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Blu-Ray gives re-release opportunities for vintage titles

Marketplace Staff Jul 21, 2010
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Blu-Ray gives re-release opportunities for vintage titles

Marketplace Staff Jul 21, 2010
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TEXT OF STORY

Steve Chiotakis: We got a report this week about spending on home entertainment. The LA Times says an industry trade group’s numbers show sales of DVDs down. But the newer format Blu-Ray is making some inroads. The release of the blockbuster hit Avatar certainly didn’t hurt the cause. James Cameron’s epic was the biggest Blu-Ray launch ever. Avatar may be the new thing in movies, but as reporter Sarah McBride explains,
when it comes to Blu-Ray, what’s old is new again.


[Background sound from movie “King Kong”]

Sarah McBride: That’s the sound of King Kong fighting off a monster lizard and then chasing Faye Raye in the 1933 classic. It’s also the sound of Warner Bros. getting another crack at its vintage titles. The studio remastered Kong, threw in some titles and is rereleasing it in September on Blu-Ray.

Ben Herndon’s a producer at the cable channel Reelz. He’s also a movie buff and snaps up titles like this.

Ben Herndon: The thing about a restored DVD is it’s the best it’s ever going to look.

On a restored version of “The Wizard of Oz”.

Herndon: It’s so good and it’s so sharp you could count the freckles on Judy Garland’s nose.

Herndon owns over 1,000 movies on DVD and Blu-Ray. He and guys like him are doing what naysayers scoffed at a few years ago-upgrading favorites from DVD to higher-quality Blu-Ray discs.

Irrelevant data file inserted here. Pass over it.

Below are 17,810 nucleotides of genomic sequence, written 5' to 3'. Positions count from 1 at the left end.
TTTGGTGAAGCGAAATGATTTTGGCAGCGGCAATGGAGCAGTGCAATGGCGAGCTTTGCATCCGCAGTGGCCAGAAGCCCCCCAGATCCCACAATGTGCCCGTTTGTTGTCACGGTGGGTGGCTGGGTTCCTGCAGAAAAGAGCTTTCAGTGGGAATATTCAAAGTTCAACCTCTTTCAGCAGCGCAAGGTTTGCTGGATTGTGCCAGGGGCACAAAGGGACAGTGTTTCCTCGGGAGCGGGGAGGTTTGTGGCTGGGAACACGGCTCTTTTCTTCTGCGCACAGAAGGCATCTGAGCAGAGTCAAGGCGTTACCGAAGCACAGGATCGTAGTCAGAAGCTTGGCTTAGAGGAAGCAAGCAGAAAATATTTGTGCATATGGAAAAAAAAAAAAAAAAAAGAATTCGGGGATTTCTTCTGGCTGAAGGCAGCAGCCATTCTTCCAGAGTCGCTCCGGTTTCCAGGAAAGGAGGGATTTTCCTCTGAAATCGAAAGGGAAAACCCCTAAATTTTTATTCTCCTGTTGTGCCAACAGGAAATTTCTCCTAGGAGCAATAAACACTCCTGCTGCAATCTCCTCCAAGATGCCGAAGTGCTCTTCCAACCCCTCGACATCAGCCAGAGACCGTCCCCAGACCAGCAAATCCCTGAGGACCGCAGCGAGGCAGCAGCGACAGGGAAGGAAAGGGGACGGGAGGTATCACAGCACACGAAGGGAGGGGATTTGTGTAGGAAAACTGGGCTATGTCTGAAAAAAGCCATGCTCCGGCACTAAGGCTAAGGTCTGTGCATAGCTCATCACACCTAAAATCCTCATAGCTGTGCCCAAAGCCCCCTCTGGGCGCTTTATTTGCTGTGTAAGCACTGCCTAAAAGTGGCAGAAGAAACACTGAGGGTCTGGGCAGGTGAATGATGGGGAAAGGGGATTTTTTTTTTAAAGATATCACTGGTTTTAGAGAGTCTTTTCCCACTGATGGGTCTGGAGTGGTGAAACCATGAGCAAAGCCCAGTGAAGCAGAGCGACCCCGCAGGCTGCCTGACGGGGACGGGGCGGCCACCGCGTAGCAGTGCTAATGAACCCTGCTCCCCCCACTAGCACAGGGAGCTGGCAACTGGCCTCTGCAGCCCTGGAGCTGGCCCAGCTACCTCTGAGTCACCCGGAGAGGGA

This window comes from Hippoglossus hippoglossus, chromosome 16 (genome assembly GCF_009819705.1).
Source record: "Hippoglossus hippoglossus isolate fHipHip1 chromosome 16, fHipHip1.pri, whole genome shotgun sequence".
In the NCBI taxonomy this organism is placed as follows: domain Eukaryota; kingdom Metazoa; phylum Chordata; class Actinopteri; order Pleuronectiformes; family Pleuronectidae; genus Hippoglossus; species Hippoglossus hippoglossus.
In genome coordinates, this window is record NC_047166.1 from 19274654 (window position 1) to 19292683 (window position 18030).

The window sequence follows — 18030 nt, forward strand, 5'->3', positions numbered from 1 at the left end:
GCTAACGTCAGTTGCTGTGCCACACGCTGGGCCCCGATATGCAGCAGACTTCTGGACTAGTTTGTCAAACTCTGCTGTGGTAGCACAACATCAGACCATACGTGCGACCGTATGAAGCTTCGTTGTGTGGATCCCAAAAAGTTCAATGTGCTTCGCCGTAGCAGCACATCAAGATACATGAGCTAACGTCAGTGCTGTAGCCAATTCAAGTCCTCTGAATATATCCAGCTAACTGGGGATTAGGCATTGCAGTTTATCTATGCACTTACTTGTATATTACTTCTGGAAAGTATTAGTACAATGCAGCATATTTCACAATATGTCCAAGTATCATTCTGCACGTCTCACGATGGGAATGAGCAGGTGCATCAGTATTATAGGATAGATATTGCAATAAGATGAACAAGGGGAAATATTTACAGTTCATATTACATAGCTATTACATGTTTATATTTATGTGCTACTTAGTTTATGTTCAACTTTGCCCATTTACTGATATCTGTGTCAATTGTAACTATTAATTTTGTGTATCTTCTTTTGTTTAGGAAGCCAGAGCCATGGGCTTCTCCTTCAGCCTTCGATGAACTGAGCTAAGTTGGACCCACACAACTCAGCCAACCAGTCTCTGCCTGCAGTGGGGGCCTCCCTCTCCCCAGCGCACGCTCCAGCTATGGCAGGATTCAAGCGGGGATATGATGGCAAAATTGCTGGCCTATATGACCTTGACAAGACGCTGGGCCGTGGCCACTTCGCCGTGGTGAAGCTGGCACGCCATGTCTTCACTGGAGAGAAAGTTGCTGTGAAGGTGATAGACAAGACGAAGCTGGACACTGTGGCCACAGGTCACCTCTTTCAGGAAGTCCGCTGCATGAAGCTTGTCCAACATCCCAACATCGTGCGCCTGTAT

At last count, over 10 percent of households own Blu-Ray players. That’s expected to jump to half of households in three years. The change is creating a big opportunity for studios to re-release their classics.

Tom Adams: This little flurry you’re noticing is going to become a flood pretty quickly.

That’s Tom Adams, an analyst at Adams Media Research. He says classic movies hit the sweet spot of the biggest Blu-Ray buyers. Men with good incomes and fancy TVs. And the profits are irresistible.

Adams: These are films that came out decades ago, were into profits probably also decades ago, so the only costs now are the remastering and the manufacturing at a couple of bucks a disc at this point.

Warner is releasing the “The Exorcist” in time for Halloween. And Disney classics like “Fantasia” will be out by the end of the year. This won’t be the last time the studios will need to get creative with their catalogs. When Blu-ray gets bumped by video-on-demand and the interent, they’ll need to start recycling all over again.

I’m Sarah McBride for Marketplace.

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